Cape of fear and gay loathing
It is nearly four years since 19-year-old Zoliswa Nkonyane was stoned to death by a Khayelitsha gang because of her sexual orientation. With her murder trial set to resume in November, township-based members of Cape Town’s gay community have told the Mail & Guardian that they still live in fear.
Mpumeza Runeyi is a 26-year-old lesbian who, like Nkonyane, grew up in Khayelitsha.
She was forced to move out after life became “hell”.
Now she works at the HIV/Aids unit of the Cape Peninsular University of Technology, where she says her colleagues are supportive.
Runeyi became attracted to women when she was 18. Although she tried to be discreet, word quickly spread in the township that she was a lesbian. A group of men monitored her every move and camped outside her house. They would knock on the door at 3am, threatening to rape her and “teach her how to be a real woman”.
Eventually she realised she had to leave the place she had always called home and start a new life. Now she lives in the relative safety of Muizenberg.
But the nightmare is far from over. Two months ago Runeyi was attacked on a train as she travelled back to Khayelitsha with her partner to visit family. Although the two women “never even held hands”, male passengers started to yell insults when her partner sat on the floor of the crowded carriage and leaned against Runeyi’s legs, instead of “sitting on a man’s lap”.
One man pulled out a Bible and accused the women of being “bewitched”. “We feared they might do something bad to us, so we kept quiet and alighted at the next station,” says Runeyi.
She says that such harassment is part of daily life for lesbians in Khayelitsha. Many prefer to stay silent and “live with the pain”—even when they are repeatedly gang raped. Police investigations take so long that the victims fear they will be murdered before the cases reach court. Often the rapists are their own neighbours.
Many of Runeyi’s friends seek escape through drugs and alcohol which, ironically, makes them more vulnerable to attacks.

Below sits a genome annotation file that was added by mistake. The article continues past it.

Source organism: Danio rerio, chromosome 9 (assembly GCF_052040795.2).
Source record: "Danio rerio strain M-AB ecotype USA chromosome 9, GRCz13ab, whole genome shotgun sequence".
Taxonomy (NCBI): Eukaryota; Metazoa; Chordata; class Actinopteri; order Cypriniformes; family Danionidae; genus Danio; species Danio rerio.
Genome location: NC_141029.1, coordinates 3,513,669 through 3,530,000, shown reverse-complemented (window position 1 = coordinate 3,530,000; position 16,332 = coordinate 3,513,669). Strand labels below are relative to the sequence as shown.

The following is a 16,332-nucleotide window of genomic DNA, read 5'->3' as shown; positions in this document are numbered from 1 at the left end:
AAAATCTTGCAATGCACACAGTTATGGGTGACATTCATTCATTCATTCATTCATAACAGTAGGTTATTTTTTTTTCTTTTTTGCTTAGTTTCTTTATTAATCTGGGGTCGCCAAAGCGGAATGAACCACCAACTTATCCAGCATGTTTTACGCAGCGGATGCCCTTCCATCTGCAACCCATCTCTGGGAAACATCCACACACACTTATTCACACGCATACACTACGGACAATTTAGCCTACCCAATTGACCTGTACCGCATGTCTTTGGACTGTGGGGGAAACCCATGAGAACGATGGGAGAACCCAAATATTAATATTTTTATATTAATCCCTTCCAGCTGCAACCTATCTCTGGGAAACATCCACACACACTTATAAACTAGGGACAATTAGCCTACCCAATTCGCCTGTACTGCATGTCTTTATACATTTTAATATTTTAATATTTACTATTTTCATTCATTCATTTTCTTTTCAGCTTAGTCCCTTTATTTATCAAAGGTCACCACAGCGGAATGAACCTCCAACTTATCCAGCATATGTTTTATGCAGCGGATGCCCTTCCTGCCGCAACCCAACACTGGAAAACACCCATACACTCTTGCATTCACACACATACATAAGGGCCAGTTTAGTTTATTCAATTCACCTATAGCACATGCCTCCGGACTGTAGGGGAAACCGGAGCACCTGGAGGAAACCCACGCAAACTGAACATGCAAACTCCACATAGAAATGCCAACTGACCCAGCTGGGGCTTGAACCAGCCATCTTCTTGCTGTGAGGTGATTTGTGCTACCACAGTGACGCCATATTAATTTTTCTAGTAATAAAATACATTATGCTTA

“Dudu” (not her real name) has survived a gang rape and a stabbing, but says the worst trauma came from her mother’s rejection.
“I didn’t hide from her. I told her about my sexual orientation and she told me to choose whether to go on with ‘my stupid thing’ or forget calling her mother.”
Dudu’s mother is now dead. Her father is an elderly diabetic. “I don’t want to admit that I am a lesbian because it might kill him,” she says.
It’s not only township lesbians who continue to suffer because of their sexuality. In Mbekwezi, near Paarl, the M&G met Xolani Mvula. It’s a while since he was last attacked for being gay, but the scars on his face tell of his journey.
Mvula is doubly vulnerable because he is also disabled. He points to a scar on his lower lip.
“I was beaten up while I was walking with two gay friends. Fortunately, they managed to run away, but I couldn’t,” he says.
Mvula decided to go for circumcision after he was ridiculed as a “coward” by other township men.
“When word got around that I was going for it [circumcision], men gathered in large numbers to see if I am different,” he recalls. After his five-week stint in the bush, many in the community expected he would marry but he refused to deny his sexual orientation.
Instead, Mvula decided to become a community volunteer, hoping this would encourage others to accept him. He says attitudes are slowly changing. Once there were only three openly gay men in Mbekweni township. Today there are more than 20.
But “the hate experience hasn’t gone completely”. That’s why Mvula and his friends will be closely watching the Nkonyane trial when it resumes on November 13.